Disclaimer: This article was commissioned by CPA Australia.
Of all the careers in Singapore, accounting is arguably one of the most recommended by our baby-boomer parents and some of our older Gen X siblings.
Ah yes, the proverbial iron rice bowl. The term refers to job security, as well as steady income and benefits. Or as they’ll put it in English, a job for life.
Some even go as far as to propose accountancy as a fall-back career if you have zero interest in anything.
“If you don’t know what to do, just go and do accountancy. Sure can find a job one!”
“Even if the company closes down, you’ll be the last to go!”
But the truth is accounting has rapidly evolved since our parent’s era. And is about to change even further in the next 5-10 years.
We spoke to several accountants and industry experts, and dug through several nerdy white papers to see how the average millennial and Gen Z person will be affected.
Short answer: Accounting rice bowls will still exist, but in shorter supply
Accounting is actually a pretty broad field; spanning disciplines such as bookkeeping, audit, taxation, financial reporting and compliance.
Many people think that accounting is just bookkeeping, which is the recording and organising of financial transactions – collecting receipts, invoices, petty cash reimbursements, data entry etc.
In Singapore, bookkeeping roles are done by Accounts Assistants/Executives typically earning $1,800 – $2,200 a month.
In the past, it would have been possible for someone to work decades with just a diploma as an accounts executive. My mom was an accounts assistant for 40 years, armed with just a couple of PSLE passes.
Unfortunately, that isn’t the reality today. Bookkeeping jobs are at threat from two things: automation and ‘shared services’.
According to one study, a third of job roles in Singapore’s finance industry will be impacted by automation in the next three – five years. The result would be fewer workers, and the possible displacement of job roles.
This might seem far-fetched, but it’s closer than you think.
You may have noticed most lean startups would be using some form of cloud account software like Xero. Bigger corporations would use something like SAP, Oracle or SAGE.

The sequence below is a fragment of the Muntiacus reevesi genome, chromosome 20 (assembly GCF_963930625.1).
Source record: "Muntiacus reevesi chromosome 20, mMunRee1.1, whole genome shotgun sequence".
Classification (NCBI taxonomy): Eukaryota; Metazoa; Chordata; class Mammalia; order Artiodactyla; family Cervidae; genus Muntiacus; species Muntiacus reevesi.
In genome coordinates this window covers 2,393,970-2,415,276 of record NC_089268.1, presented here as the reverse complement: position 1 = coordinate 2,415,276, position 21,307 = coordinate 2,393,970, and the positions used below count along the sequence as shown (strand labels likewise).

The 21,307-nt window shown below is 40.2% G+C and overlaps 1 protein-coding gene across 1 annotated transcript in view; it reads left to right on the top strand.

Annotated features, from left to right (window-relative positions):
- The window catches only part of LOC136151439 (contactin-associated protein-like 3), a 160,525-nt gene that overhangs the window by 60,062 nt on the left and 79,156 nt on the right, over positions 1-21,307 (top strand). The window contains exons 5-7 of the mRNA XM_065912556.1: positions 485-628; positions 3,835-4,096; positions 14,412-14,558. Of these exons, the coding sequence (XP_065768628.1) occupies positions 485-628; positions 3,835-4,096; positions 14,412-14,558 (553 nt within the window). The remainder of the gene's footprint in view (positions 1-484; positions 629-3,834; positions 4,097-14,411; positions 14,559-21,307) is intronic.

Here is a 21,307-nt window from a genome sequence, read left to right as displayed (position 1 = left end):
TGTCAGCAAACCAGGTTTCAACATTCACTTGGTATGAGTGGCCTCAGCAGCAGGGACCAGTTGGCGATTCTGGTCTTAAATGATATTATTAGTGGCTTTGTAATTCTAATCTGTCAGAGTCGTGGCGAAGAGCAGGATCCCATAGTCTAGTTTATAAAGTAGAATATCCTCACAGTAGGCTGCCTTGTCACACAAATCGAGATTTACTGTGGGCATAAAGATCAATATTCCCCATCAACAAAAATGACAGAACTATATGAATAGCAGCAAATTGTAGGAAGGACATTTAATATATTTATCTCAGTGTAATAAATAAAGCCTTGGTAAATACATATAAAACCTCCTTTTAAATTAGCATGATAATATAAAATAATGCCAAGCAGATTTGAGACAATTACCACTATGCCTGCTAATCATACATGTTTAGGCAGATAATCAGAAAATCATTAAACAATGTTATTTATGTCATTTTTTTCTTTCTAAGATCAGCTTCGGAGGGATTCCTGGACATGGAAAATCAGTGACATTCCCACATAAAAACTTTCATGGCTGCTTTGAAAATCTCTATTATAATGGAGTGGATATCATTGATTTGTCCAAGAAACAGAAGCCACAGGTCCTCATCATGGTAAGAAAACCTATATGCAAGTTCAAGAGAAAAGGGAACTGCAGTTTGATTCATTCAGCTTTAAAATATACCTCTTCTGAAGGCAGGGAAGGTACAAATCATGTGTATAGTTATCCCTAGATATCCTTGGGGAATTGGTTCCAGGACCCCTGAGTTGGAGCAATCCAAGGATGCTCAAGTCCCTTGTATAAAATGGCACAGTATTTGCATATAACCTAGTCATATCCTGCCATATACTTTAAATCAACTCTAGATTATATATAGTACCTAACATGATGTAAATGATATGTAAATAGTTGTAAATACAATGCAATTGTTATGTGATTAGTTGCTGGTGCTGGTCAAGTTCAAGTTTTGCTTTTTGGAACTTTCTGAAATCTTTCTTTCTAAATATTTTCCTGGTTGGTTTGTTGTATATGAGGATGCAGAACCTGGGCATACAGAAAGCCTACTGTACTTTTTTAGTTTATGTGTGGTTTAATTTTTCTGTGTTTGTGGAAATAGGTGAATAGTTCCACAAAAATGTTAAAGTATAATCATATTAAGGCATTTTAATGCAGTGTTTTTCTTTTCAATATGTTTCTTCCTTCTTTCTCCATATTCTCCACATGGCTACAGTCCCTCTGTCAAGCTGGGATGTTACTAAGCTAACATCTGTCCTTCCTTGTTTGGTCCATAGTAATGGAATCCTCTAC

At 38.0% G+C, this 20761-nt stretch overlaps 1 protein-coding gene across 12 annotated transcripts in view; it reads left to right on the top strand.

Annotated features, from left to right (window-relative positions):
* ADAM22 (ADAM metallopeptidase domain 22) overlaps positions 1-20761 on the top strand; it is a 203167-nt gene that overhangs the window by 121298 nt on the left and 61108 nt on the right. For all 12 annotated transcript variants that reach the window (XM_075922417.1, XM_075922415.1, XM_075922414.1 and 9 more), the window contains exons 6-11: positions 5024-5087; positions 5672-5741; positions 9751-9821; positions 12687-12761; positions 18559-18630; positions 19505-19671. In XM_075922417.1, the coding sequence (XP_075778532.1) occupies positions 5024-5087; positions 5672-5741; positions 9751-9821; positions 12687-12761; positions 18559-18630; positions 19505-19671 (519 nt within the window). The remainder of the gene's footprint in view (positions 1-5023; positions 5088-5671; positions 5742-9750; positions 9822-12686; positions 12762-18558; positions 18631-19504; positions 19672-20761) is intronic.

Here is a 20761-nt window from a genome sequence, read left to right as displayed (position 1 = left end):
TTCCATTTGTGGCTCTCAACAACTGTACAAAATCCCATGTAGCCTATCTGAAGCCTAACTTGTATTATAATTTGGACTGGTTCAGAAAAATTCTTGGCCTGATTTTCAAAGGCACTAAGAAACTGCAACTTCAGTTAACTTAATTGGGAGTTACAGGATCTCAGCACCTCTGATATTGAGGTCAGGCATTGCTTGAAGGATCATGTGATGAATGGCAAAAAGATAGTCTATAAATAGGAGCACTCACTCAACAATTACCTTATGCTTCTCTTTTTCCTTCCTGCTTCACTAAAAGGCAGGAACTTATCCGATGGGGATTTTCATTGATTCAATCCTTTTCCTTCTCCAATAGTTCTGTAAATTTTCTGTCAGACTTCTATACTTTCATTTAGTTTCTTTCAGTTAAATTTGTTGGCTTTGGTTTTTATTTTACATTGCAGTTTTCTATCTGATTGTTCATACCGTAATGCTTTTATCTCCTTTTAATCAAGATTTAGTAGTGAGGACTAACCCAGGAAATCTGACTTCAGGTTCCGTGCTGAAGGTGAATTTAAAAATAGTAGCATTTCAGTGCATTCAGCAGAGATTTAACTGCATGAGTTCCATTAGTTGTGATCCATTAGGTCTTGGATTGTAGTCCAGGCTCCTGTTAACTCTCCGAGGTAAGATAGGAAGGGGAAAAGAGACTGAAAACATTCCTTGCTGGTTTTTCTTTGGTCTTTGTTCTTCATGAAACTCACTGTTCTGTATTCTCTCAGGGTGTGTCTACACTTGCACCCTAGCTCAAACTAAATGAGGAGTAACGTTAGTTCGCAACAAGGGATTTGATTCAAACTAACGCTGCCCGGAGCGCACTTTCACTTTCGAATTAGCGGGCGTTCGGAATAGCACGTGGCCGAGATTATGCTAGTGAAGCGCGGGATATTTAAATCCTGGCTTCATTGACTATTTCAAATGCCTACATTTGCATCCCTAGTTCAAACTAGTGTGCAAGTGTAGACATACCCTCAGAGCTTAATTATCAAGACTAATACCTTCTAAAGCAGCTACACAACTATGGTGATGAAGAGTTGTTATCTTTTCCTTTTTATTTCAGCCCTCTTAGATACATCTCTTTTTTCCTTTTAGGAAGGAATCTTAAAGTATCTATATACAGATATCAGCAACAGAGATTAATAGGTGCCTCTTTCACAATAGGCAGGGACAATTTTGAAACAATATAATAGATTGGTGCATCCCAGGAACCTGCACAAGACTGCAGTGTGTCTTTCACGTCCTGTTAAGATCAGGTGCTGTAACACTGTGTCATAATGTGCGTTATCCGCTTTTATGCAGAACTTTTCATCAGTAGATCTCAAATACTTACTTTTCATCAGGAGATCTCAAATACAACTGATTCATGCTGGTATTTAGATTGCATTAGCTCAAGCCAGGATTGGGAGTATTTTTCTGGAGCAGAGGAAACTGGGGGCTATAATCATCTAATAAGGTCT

These software effectively replace the need for entry level accounting staff.
Take filing claims via Xero for example: It used to be that bookkeepers had to sit down with all the petty cash claims, key them manually in to microsoft excel, then print out a report.
These days, the staff making the claim spends a few minutes making the claim instead. The bookkeeper’s job has been cut up and ‘outsourced’ within the company.
Similarly, tech like optical character recognition (OCR) means staff can use software like Deem to automatically digitise hard copy receipts. The jobs that involve scanning receipts and meddling with glue and printers? They’re gone too. (PS: You can scan documents on your iPhone with the notes app)
Of course, not all companies are ready to embrace automation – in the meantime, they’re pursuing something called ‘Shared Services.’
This is a euphemism for businesses moving their accounting capabilities (as well as IT and HR) out of the entire company; sometimes in back offices located in less developed countries with cheaper labour.
The main goal here is economies of scale. You can potentially have savings of 20% – 65% in terms of cost with shared services.
For example, a team of five account assistants paid $2.5k each will cost you $12,500 a month and can be replaced by a centre charging between $3,000 – $4,000 monthly.
The cruel reality
If you read articles by accounting institutions out there, they’ll confidently say that accountants will never be obsolete; instead automation and shared services will make their lives easier. At the same time, new jobs will be created to replace the old ones.
Accountancy will survive as a profession; but not all accountancy jobs will survive.
- Automation and shared services will make the lives of some people easier, but just as seen in other industries it will create job losses for others, especially at the lower levels.